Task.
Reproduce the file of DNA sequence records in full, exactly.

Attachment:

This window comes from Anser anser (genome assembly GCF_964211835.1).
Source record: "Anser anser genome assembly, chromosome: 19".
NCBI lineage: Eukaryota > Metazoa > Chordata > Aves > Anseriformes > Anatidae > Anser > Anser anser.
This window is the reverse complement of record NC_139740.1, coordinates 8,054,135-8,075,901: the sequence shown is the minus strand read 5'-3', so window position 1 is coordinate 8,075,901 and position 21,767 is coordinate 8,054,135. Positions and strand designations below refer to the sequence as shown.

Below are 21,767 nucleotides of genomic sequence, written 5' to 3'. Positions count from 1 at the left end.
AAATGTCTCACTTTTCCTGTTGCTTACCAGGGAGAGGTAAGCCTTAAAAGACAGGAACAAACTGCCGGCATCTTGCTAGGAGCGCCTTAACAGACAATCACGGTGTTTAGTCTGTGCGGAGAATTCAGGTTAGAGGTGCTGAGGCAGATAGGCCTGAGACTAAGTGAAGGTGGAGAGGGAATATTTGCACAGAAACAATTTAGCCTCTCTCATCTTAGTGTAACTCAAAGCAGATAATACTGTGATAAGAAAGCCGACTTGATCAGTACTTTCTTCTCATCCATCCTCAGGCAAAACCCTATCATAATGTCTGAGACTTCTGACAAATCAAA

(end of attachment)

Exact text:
This window comes from Anser anser (genome assembly GCF_964211835.1).
Source record: "Anser anser genome assembly, chromosome: 19".
NCBI lineage: Eukaryota > Metazoa > Chordata > Aves > Anseriformes > Anatidae > Anser > Anser anser.
This window is the reverse complement of record NC_139740.1, coordinates 8,054,135-8,075,901: the sequence shown is the minus strand read 5'-3', so window position 1 is coordinate 8,075,901 and position 21,767 is coordinate 8,054,135. Positions and strand designations below refer to the sequence as shown.

Below are 21,767 nucleotides of genomic sequence, written 5' to 3'. Positions count from 1 at the left end.
AAATGTCTCACTTTTCCTGTTGCTTACCAGGGAGAGGTAAGCCTTAAAAGACAGGAACAAACTGCCGGCATCTTGCTAGGAGCGCCTTAACAGACAATCACGGTGTTTAGTCTGTGCGGAGAATTCAGGTTAGAGGTGCTGAGGCAGATAGGCCTGAGACTAAGTGAAGGTGGAGAGGGAATATTTGCACAGAAACAATTTAGCCTCTCTCATCTTAGTGTAACTCAAAGCAGATAATACTGTGATAAGAAAGCCGACTTGATCAGTACTTTCTTCTCATCCATCCTCAGGCAAAACCCTATCATAATGTCTGAGACTTCTGACAAATCAAA